So, you have confirmed the free JETRO or O-BIC office space discussed in the previous section, have the green light on budget from your CFO, and have made the necessary hotel or other accommodation bookings. Now you can start your structured approach to understanding Japanese business and decide the most tax and business efficient way to start business in Japan. It’s time to head for the airport and your first 3 months of doing business in Japan!
So what went wrong?
Maybe too much credibility was given to those infamous myths of Japanese business and the Japanese market, while not investing enough time in the first 3 months at the JETRO free office researching every aspect of the Japanese market to form a hands-on opinion of the real situation on the street. Those myths, or rather the bilingual mafia that foster them, want you to believe that foreign companies cannot possibly succeed in Japan unless they first spend huge amounts, including paying outrageously high 35% recruitment agency commissions, to hire prestigious bilingual executives and lease prestigious offices in some of Tokyo’s glamorous glass-clad office towers. Sadly, there are many large companies, including two of the world’s largest PC vendors in the past two decades, who did all those ‘correct’ things, including US$600k a year executive salary packages, but still failed and withdrew from the Japanese market.
Coming to Japan and trying overnight to recreate your US or European market presence is not an easy task to succeed at; Rome, as they say, was not built in a day and neither for that matter were Toyota, Honda or Sony. Control your costs, start small, build as your sales build. Unless you are in a market with huge untapped demand and no domestic Japanese competitor, hold back on making expensive investment decisions early on, especially when it comes to hiring an expensive country manager and other executives. It makes best financial and business sense to make a relatively low-profile but profitable entry into the Japanese market and then aggressively build to a substantial but cost-effective presence over a 3 – 5 year period while maintaining profitability and steadily increasing market share as you go. That is what Yahoo! did through its Yahoo! Japan joint-venture with Softbank and in so doing, Yahoo! Japan quietly achieved an enviable first-mover advantage in Japan’s online auction market. More than a decade ago I wrote that eBay missed the boat and was effectively blocked out of the market; that’s still true today. Can eBay win back in Japan to mirror their dominance of online auction markets elsewhere? Yes they can, but it would take time, commitment and perseverance to succeed.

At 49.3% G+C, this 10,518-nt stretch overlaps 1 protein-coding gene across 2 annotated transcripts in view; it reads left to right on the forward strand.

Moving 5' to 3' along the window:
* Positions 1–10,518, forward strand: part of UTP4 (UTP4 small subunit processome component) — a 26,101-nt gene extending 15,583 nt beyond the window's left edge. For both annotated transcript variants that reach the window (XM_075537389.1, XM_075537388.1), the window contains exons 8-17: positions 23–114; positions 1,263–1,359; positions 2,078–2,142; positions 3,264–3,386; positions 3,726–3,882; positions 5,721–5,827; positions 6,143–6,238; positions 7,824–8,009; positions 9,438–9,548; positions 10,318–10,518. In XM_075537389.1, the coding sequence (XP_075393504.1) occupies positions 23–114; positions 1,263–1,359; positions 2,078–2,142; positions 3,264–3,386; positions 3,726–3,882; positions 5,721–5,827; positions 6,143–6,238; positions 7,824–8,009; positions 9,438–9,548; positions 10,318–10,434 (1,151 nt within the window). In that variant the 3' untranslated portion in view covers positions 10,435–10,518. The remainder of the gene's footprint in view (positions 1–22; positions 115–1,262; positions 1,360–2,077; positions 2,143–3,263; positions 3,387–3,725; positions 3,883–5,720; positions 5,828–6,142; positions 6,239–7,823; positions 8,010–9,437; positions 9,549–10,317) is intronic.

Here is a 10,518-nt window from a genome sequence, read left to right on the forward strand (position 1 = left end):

In fact, it is very possible for a company to dramatically change its the Japanese market strategy late but still win through. One of our former clients did just that. It had been in the Japanese market for more than 15 years with minor distributors but could not recreate its dominance of the global 3D analysis software market. Then, working through a joint-venture with Venture Japan, it achieved a staggering level of market awareness and quadrupled its Japanese sales in less than 18 months!